Polar coordinate system

In mathematics, the polar coordinate system is a two-dimensional coordinate system in which each point on a plane is determined by a distance from a reference point and an angle from a reference direction. The reference point (analogous to the origin of a Cartesian coordinate system) is called the pole, and the ray from the pole in the reference direction is the polar axis. The distance from the pole is called the radial coordinate, radial distance or simply radius, and the angle is called the angular coordinate, polar angle, or azimuth.[1] Angles in polar notation are generally expressed in either degrees or radians (2π rad being equal to 360°).

Points in the polar coordinate system with pole O and polar axis L. In green, the point with radial coordinate 3 and angular coordinate 60 degrees or (3, 60°). In blue, the point (4, 210°).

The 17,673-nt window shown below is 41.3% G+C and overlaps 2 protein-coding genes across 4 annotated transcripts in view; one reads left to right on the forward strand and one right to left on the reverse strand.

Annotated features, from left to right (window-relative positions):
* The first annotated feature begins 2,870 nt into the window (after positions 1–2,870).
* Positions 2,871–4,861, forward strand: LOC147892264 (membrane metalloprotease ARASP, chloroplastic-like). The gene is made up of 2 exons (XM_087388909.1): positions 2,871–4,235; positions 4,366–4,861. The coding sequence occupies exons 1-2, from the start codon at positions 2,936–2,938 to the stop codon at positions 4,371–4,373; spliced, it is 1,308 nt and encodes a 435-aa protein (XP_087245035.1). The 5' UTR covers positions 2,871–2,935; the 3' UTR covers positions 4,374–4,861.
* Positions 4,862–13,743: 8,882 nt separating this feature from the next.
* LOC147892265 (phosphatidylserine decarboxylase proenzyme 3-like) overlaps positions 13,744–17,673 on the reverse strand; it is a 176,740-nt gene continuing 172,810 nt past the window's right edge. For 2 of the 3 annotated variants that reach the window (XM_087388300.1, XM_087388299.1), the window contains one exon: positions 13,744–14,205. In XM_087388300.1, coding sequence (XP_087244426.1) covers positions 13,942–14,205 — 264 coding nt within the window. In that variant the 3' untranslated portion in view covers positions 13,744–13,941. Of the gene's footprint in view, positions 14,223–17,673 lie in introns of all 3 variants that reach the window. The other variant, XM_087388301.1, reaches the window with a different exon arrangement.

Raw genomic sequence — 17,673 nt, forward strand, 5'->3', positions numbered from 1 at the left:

Grégoire de Saint-Vincent and Bonaventura Cavalieri independently introduced the concepts in the mid-17th century, though the actual term polar coordinates has been attributed to Gregorio Fontana in the 18th century. The initial motivation for the introduction of the polar system was the study of circular and orbital motion.

Polar coordinates are most appropriate in any context where the phenomenon being considered is inherently tied to direction and length from a center point in a plane, such as spirals. Planar physical systems with bodies moving around a central point, or phenomena originating from a central point, are often simpler and more intuitive to model using polar coordinates.

The polar coordinate system is extended to three dimensions in two ways: the cylindrical and spherical coordinate systems.